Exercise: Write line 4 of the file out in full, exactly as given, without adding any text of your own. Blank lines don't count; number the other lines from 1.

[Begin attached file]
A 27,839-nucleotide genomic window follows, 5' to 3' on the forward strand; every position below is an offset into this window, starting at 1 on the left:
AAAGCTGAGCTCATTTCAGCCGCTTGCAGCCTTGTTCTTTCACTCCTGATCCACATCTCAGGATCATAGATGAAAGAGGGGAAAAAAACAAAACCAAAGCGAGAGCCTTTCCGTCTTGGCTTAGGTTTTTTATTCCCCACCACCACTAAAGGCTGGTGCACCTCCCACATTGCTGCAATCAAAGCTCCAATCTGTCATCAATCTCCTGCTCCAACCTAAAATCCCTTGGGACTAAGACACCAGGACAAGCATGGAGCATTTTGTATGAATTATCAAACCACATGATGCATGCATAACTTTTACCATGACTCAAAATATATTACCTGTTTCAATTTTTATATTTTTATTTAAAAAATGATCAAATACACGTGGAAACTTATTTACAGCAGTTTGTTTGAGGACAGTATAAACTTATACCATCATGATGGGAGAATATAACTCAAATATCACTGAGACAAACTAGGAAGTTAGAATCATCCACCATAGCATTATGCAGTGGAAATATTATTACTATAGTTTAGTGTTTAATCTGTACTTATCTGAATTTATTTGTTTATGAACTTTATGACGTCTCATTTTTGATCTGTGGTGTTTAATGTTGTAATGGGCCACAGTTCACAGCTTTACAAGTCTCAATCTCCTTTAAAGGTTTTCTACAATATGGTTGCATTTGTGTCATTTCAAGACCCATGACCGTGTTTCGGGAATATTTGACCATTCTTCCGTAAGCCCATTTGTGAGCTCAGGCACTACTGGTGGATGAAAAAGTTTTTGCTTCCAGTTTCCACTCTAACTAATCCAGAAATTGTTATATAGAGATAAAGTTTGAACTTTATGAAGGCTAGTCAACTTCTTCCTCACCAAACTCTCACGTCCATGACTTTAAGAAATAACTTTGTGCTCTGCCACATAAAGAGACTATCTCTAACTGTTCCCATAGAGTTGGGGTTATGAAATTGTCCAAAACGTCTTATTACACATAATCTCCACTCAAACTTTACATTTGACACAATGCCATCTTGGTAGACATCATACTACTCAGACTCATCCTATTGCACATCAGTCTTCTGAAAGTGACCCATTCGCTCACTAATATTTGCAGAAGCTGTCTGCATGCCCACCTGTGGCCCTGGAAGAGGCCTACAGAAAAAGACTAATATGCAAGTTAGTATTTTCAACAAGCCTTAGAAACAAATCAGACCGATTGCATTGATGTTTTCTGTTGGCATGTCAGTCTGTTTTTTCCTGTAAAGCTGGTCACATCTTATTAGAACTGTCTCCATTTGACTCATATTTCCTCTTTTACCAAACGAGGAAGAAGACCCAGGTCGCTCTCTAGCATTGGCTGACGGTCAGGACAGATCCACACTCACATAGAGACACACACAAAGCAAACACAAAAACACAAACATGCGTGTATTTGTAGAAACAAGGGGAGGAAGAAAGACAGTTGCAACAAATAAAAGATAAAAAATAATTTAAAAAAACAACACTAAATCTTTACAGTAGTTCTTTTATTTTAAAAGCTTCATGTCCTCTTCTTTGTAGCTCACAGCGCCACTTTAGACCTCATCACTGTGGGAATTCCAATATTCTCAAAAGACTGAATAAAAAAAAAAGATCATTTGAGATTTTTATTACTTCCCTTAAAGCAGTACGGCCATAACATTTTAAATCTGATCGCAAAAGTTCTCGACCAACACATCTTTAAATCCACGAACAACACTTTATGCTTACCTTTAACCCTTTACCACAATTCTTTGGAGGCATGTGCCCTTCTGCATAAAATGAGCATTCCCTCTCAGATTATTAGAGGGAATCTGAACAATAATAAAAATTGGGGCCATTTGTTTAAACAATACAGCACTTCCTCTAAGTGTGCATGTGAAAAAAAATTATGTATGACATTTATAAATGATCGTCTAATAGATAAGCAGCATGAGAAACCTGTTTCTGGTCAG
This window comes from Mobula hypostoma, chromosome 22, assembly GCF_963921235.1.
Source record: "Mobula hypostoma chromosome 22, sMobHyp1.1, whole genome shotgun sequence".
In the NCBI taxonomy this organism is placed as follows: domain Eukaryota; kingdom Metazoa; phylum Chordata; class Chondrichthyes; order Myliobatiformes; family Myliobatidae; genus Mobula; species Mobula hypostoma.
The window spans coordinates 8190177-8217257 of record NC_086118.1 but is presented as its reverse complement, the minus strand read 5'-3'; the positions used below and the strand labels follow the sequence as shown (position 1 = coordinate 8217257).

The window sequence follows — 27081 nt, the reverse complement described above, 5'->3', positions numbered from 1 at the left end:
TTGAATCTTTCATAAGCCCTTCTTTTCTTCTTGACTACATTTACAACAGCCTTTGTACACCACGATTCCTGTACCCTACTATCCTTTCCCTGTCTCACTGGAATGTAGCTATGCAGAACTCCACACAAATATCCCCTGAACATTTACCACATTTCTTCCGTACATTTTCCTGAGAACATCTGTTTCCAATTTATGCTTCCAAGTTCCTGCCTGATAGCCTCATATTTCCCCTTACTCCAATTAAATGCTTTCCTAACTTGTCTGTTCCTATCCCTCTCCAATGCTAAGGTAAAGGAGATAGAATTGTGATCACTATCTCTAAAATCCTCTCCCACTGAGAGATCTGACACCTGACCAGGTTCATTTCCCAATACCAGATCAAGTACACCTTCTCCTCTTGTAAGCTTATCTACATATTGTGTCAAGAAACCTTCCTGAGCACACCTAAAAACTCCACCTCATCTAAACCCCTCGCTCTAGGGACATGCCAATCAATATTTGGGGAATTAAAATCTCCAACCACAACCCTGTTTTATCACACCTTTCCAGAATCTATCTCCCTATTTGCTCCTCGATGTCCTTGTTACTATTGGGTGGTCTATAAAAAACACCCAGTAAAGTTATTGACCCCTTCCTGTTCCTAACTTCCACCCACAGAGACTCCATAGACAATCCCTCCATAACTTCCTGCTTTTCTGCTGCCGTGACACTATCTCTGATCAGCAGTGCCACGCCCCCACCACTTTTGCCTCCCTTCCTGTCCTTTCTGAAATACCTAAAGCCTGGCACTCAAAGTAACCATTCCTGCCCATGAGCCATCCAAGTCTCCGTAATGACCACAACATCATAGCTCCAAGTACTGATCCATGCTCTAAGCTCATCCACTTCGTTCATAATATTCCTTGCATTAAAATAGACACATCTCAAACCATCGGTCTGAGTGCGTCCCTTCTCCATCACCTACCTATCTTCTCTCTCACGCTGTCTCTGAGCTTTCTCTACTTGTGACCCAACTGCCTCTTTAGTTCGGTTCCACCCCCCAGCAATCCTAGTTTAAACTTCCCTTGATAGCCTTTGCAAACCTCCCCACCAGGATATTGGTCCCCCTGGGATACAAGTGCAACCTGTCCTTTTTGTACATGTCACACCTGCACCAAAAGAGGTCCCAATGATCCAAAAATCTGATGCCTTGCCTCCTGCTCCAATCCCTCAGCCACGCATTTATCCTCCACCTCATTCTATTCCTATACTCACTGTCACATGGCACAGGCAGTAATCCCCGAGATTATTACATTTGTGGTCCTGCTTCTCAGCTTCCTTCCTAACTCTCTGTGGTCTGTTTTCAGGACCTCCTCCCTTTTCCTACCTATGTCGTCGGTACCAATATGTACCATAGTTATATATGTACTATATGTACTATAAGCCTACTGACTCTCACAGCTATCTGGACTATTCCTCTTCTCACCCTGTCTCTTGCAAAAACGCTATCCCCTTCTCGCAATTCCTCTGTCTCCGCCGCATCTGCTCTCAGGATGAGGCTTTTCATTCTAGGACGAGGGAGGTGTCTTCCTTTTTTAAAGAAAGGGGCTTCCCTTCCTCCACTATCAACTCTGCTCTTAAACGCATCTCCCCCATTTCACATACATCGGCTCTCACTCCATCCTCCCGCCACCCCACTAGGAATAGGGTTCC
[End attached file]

Source record: "Mobula hypostoma chromosome 22, sMobHyp1.1, whole genome shotgun sequence".